Planning For Burial creates a somber amalgam of post-rock, noise, shoegaze, doom and black metal on their newest album, Below The House. A warning for anyone reading: this is not easy listening by any means. This is Gloom.
Thom Wasluck plays every instrument and there are many on this album: squeaky guitar, bass, drums, drum machines, yes, but also synths and even bells and mallet percussion. Most of the time, Wasluck mixes these colors together in thick, blended coats creating a wall of sound effect. For more intimate moments, a single instrument like a piano or his own muted voice will pop out of the texture for a brief moment. Even with the maximalist textures, Wasluck keeps things subtle by always shifting and morphing into the next section. He never uses the same idea twice. This post-rock crawl approach sets Planning For Burial apart from most metal and rock acts and lulls the listener into deep contemplation.
Through the slowly shifting textures, this music creeps and slowly builds under the listeners active consciousness. Before it’s possible to catch, the depression sets in. That’s not an exaggeration. Wasluck so masterfully depicts his own emotional inner play that the listener becomes unwillingly immersed in it too. This is, after all, gloom. Unlike rage or triumph, gloom doesn’t have a clear genesis. Things go by normal enough until it’s finally unveiled and then it’s too late. This music parallels depression perfectly. It will find its way to your core and leave you wondering how it got there. This album isn’t all down though. They are short moments of happiness and anger to give the listener a break.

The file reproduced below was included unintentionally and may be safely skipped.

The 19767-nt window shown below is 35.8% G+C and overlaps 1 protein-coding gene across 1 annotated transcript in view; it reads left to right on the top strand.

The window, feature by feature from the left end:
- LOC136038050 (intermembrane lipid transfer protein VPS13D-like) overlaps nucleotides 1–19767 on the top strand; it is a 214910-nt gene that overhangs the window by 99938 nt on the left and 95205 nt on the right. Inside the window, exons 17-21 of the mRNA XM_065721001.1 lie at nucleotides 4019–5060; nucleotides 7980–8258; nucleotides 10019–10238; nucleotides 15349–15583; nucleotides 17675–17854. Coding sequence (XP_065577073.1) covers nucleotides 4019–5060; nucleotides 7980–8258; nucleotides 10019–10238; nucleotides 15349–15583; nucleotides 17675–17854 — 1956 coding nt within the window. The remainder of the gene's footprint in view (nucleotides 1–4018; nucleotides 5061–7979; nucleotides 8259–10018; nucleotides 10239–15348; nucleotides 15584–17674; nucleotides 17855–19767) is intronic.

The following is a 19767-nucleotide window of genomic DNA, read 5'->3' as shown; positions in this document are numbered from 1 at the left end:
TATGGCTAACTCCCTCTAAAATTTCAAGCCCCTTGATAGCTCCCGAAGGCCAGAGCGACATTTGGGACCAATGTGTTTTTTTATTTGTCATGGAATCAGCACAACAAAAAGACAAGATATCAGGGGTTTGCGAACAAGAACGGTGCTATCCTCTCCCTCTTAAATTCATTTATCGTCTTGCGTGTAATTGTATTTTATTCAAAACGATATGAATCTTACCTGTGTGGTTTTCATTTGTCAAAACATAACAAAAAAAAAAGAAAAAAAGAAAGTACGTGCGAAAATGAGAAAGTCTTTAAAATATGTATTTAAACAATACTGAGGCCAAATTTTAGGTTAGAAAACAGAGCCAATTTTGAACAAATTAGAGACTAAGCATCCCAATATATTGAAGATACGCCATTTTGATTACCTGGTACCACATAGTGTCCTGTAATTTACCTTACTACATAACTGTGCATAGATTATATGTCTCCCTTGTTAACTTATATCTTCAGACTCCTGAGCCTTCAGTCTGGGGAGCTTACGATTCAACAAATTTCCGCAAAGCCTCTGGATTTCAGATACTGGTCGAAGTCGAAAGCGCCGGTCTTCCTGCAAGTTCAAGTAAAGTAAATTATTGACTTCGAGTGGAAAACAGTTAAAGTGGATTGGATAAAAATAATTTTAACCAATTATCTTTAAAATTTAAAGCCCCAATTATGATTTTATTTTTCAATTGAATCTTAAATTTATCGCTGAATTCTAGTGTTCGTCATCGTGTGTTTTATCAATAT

This album usually relies on instruments to convey its feelings, adding more to its mystery but there are some vocals on this album. Some of the only fully intelligible lyrics on the album come from “Dull Knife Pt. II” : “Call me back home”. These words become a mantra as they are repeated over and over and more voices join. Just like the rest of the album, there meaning finally sinks in at the climax of the song and makes for one of the best moments on the album over all. It demonstrates the mastery Wasluck holds when he can use such simple means to produce such complex results. Holding back the spotlight on his voice for this huge moment is incredibly effective and leaves it burned in the listener’s memory forever.
Planning For Burial has another worthy full-length in its discography. You can get in on their Bandcamp page today.